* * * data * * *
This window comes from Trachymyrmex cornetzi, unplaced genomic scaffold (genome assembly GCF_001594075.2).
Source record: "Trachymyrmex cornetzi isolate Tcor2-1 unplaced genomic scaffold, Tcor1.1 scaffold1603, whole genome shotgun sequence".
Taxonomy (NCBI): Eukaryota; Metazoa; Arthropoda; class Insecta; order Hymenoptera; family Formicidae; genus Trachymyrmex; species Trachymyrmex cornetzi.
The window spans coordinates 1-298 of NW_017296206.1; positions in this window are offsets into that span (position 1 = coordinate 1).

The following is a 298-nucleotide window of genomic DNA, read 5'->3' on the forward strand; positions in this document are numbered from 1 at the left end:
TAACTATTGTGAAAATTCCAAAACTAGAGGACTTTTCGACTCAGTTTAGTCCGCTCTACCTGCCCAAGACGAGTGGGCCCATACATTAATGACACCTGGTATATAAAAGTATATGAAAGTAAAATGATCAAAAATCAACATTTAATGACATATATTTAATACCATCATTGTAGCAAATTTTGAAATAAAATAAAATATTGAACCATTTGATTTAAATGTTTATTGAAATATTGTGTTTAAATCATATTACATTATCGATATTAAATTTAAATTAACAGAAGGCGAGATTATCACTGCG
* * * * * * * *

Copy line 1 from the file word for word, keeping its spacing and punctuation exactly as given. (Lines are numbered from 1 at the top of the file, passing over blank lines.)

This window comes from Trachymyrmex cornetzi, unplaced genomic scaffold (genome assembly GCF_001594075.2).